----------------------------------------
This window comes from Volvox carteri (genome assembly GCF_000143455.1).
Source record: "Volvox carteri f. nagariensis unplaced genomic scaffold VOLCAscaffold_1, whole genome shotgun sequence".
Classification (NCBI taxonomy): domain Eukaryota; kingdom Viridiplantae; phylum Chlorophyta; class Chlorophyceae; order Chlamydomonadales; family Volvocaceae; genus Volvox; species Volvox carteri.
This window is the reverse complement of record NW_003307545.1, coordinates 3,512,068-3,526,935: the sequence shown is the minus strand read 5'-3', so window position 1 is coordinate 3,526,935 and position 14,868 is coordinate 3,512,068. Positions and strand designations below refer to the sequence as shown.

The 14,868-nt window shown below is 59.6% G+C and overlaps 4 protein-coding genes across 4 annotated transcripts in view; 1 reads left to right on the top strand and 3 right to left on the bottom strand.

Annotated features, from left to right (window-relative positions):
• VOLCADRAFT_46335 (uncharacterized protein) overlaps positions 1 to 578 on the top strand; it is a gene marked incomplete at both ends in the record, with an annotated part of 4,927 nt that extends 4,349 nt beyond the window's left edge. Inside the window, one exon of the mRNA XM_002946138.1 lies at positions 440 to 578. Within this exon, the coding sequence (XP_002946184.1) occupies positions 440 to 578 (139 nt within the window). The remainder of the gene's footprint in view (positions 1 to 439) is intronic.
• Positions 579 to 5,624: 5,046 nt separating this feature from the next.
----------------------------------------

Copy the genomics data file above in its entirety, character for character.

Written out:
This window comes from Volvox carteri (genome assembly GCF_000143455.1).
Source record: "Volvox carteri f. nagariensis unplaced genomic scaffold VOLCAscaffold_1, whole genome shotgun sequence".
Classification (NCBI taxonomy): domain Eukaryota; kingdom Viridiplantae; phylum Chlorophyta; class Chlorophyceae; order Chlamydomonadales; family Volvocaceae; genus Volvox; species Volvox carteri.
This window is the reverse complement of record NW_003307545.1, coordinates 3,512,068-3,526,935: the sequence shown is the minus strand read 5'-3', so window position 1 is coordinate 3,526,935 and position 14,868 is coordinate 3,512,068. Positions and strand designations below refer to the sequence as shown.

The 14,868-nt window shown below is 59.6% G+C and overlaps 4 protein-coding genes across 4 annotated transcripts in view; 1 reads left to right on the top strand and 3 right to left on the bottom strand.

Annotated features, from left to right (window-relative positions):
• VOLCADRAFT_46335 (uncharacterized protein) overlaps positions 1 to 578 on the top strand; it is a gene marked incomplete at both ends in the record, with an annotated part of 4,927 nt that extends 4,349 nt beyond the window's left edge. Inside the window, one exon of the mRNA XM_002946138.1 lies at positions 440 to 578. Within this exon, the coding sequence (XP_002946184.1) occupies positions 440 to 578 (139 nt within the window). The remainder of the gene's footprint in view (positions 1 to 439) is intronic.
• Positions 579 to 5,624: 5,046 nt separating this feature from the next.